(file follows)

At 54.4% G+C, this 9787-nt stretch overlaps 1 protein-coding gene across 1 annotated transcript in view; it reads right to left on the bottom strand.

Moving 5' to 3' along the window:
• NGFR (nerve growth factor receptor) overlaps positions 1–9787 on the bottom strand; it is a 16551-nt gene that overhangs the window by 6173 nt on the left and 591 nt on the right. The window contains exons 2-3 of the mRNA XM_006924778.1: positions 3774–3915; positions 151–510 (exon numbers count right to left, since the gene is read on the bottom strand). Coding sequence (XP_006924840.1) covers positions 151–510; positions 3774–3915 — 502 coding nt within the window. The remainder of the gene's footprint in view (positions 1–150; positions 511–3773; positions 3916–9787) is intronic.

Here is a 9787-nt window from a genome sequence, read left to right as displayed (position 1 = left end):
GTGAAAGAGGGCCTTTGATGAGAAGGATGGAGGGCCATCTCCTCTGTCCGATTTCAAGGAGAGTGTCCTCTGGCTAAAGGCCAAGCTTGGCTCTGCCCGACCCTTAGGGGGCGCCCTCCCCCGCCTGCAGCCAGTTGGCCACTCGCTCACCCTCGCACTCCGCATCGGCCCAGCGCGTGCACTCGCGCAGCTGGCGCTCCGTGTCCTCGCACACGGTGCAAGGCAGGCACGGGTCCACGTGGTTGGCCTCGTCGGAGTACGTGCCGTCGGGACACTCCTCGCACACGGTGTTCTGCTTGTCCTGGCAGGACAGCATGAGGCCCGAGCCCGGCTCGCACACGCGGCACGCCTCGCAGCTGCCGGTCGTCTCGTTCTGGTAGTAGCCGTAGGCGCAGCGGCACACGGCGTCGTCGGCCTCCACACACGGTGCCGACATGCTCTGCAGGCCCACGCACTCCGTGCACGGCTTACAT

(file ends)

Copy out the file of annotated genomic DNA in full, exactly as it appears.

At 54.4% G+C, this 9787-nt stretch overlaps 1 protein-coding gene across 1 annotated transcript in view; it reads right to left on the bottom strand.

Moving 5' to 3' along the window:
• NGFR (nerve growth factor receptor) overlaps positions 1–9787 on the bottom strand; it is a 16551-nt gene that overhangs the window by 6173 nt on the left and 591 nt on the right. The window contains exons 2-3 of the mRNA XM_006924778.1: positions 3774–3915; positions 151–510 (exon numbers count right to left, since the gene is read on the bottom strand). Coding sequence (XP_006924840.1) covers positions 151–510; positions 3774–3915 — 502 coding nt within the window. The remainder of the gene's footprint in view (positions 1–150; positions 511–3773; positions 3916–9787) is intronic.

Here is a 9787-nt window from a genome sequence, read left to right as displayed (position 1 = left end):
GTGAAAGAGGGCCTTTGATGAGAAGGATGGAGGGCCATCTCCTCTGTCCGATTTCAAGGAGAGTGTCCTCTGGCTAAAGGCCAAGCTTGGCTCTGCCCGACCCTTAGGGGGCGCCCTCCCCCGCCTGCAGCCAGTTGGCCACTCGCTCACCCTCGCACTCCGCATCGGCCCAGCGCGTGCACTCGCGCAGCTGGCGCTCCGTGTCCTCGCACACGGTGCAAGGCAGGCACGGGTCCACGTGGTTGGCCTCGTCGGAGTACGTGCCGTCGGGACACTCCTCGCACACGGTGTTCTGCTTGTCCTGGCAGGACAGCATGAGGCCCGAGCCCGGCTCGCACACGCGGCACGCCTCGCAGCTGCCGGTCGTCTCGTTCTGGTAGTAGCCGTAGGCGCAGCGGCACACGGCGTCGTCGGCCTCCACACACGGTGCCGACATGCTCTGCAGGCCCACGCACTCCGTGCACGGCTTACAT